A common question we came across when building Screenly is how to manage the display’s power. When we first started out, we thought that this topic would be a trivial matter. It turned out to be anything but trivial.
Of course, different monitors behave very differently. What we discovered was that while most monitors would turn off just fine, many monitors ended up either not waking up at all or, alternatively, waking up in the wrong resolution.
This is why we still do not officially support turning monitors on or off with Screenly’s paid version. If you are running Screenly Open Source Edition (OSE) however, you are free to experiment with what works with your screen.
Let’s dive into how you can do power management on your display in Screenly OSE. The three tools that are relevant for this task are vcgencmd, tvservice and cec-client.
It is recommended that you test these commands over an SSH session rather than directly on the Pi.
If you are lucky, your monitor will work well with vcgencmd. All this method does is toggle the power status of the HDMI port. This method will usually turn off the monitor, as most monitors will automatically go down in sleep mode if the HDMI signal is turned off.
However, beware that some monitors will switch to the another input when they wake up. Hence, if you have another active input, chances are the monitor will switch to that new input instead of turning off.
To see if you get that issue, you can try the following to turn the monitor off:
$ vcgencmd display_power 0
You can then turn it back on again with:
$ vcgencmd display_power 1
If your monitor turned off and on again with these commands, then congratulations. You can skip to “Automating the power management”. If not, carry on.
Another alternative is to use tvservice. Please note however that this tool often works for turning off the screen, but struggles with getting the monitor back into the right resolution.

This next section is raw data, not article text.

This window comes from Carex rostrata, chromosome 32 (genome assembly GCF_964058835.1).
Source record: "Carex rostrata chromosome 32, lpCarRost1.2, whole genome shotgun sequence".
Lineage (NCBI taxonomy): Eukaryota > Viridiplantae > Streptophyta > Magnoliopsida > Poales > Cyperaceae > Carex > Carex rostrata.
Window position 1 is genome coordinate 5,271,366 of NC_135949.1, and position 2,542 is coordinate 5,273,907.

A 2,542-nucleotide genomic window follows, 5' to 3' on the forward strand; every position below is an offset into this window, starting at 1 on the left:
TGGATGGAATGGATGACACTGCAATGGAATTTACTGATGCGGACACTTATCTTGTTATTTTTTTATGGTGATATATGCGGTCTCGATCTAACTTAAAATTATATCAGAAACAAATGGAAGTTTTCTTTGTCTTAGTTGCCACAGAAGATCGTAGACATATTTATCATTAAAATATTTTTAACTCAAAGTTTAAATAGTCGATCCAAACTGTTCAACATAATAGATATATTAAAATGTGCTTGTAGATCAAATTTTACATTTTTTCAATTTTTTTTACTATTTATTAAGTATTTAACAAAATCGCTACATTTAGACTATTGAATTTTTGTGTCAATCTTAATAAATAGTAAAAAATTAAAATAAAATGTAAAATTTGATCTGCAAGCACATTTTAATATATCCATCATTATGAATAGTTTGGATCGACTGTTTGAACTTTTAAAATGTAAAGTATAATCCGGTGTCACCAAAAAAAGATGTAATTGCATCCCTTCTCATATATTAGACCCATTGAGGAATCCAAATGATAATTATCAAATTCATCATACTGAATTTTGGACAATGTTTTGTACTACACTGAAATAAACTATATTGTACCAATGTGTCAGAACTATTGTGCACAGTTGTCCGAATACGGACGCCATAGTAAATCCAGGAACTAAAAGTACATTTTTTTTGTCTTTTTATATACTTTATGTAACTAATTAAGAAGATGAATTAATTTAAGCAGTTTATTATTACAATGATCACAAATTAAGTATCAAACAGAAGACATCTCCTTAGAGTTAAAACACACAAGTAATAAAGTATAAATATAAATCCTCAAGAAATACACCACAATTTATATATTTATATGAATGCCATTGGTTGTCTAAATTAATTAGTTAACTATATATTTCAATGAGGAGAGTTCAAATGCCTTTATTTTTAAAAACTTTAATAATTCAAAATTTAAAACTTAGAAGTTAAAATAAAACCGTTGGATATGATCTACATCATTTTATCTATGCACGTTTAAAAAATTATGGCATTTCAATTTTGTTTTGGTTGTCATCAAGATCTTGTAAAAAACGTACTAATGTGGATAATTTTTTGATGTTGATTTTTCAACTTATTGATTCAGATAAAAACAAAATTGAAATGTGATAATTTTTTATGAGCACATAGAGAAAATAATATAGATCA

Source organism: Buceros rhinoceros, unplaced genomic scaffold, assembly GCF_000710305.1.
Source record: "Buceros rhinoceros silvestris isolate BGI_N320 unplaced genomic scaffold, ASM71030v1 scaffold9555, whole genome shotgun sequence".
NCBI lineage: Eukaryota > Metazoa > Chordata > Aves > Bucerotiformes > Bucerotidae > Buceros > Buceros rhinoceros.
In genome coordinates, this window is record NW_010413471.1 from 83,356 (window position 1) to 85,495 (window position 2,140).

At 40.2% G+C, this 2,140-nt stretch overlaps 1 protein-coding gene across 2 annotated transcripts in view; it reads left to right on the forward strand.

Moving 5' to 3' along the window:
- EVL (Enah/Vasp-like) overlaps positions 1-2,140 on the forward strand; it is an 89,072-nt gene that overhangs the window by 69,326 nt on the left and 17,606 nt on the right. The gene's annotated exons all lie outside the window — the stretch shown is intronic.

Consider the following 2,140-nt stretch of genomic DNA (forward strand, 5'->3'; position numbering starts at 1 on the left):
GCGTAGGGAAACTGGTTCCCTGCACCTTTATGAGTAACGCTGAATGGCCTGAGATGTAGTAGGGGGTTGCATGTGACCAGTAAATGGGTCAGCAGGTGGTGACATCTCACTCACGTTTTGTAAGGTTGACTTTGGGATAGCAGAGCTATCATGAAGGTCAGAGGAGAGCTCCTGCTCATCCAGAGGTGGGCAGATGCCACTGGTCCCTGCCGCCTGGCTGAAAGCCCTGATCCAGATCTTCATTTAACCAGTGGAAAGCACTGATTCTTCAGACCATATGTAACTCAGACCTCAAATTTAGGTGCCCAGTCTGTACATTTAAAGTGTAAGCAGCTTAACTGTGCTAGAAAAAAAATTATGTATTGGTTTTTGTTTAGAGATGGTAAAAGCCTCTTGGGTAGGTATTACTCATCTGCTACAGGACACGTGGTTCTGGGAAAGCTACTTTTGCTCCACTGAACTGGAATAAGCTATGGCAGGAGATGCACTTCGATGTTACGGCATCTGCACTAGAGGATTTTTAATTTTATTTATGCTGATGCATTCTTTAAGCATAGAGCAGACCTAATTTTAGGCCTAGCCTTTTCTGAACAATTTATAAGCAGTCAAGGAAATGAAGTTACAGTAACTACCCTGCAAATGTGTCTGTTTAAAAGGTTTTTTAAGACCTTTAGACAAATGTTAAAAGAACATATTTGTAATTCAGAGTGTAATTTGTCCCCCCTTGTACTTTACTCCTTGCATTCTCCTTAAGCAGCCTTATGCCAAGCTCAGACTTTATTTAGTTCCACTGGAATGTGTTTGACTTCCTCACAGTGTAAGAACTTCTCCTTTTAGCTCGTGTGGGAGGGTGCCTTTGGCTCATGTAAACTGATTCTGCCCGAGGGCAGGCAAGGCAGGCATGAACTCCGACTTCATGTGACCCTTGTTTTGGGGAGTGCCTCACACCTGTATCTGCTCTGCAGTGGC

To turn off your monitor with tvservice, run:
$ tvservice --off
You can then wake the monitor back up with:
$ tvservice --preferred
Alternatively, you can force a resolution with the -e option.
If your monitor fails to wake up, do not panic. Simply do a reboot, and the display should come back just fine.
The most powerful option is to use the CEC. This will allow you to not only to toggle the power of the monitor, but also a plethora of other things, like controlling the input and volume.
By default, Raspbian does not come with cec-client, so you need to install it first:
$ apt-get install libcec3 cec-utils
Since CEC enables you to do much more than the other tools, it is also a bit more complicated to use. Moreover, the exact commands can vary depending on your particular configuration, but this should give you an idea of how to use get started.
Turning your monitor off:
$ echo 'standby 0' | cec-client -s -d 1
Turning your monitor on:
$ echo 'on 0' | cec-client -s -d 1
Set the Raspberry Pi as input as active (i.e. toggle the TV to switch input):
$ echo 'as' | cec-client -s -d 1
Set the Raspberry Pi input as an inactive input:
$ echo 'is' | cec-client -s -d 1
You can learn more about what you can do with CEC by running:
$ echo h | cec-client -s -d 1 [...]
Automating the power management
Once you have figured out how to turn your monitor off and on, it is time to automate the process. The easiest way to do this is to use a cronjob to schedule this. (If you are not familiar with cronjobs, you can find a quick tutorial here. Use Cronjob wizard to generate a cronjob.)
For instance, if we want to turn off our monitor using vcgencmd at 8PM and turn it back on at 7AM on weekdays, we would create two cronjobs like this:
# Turn monitor on 0 7 * * 1-5 /usr/bin/vcgencmd display_power 1 # Turn monitor off 0 20 * * 1-5 /usr/bin/vcgencmd display_power 0
If you are using a more complicated sequence of commands with cec-client, we advise that you put them in a shell script that you can call on from the crontab.
That’s all for now!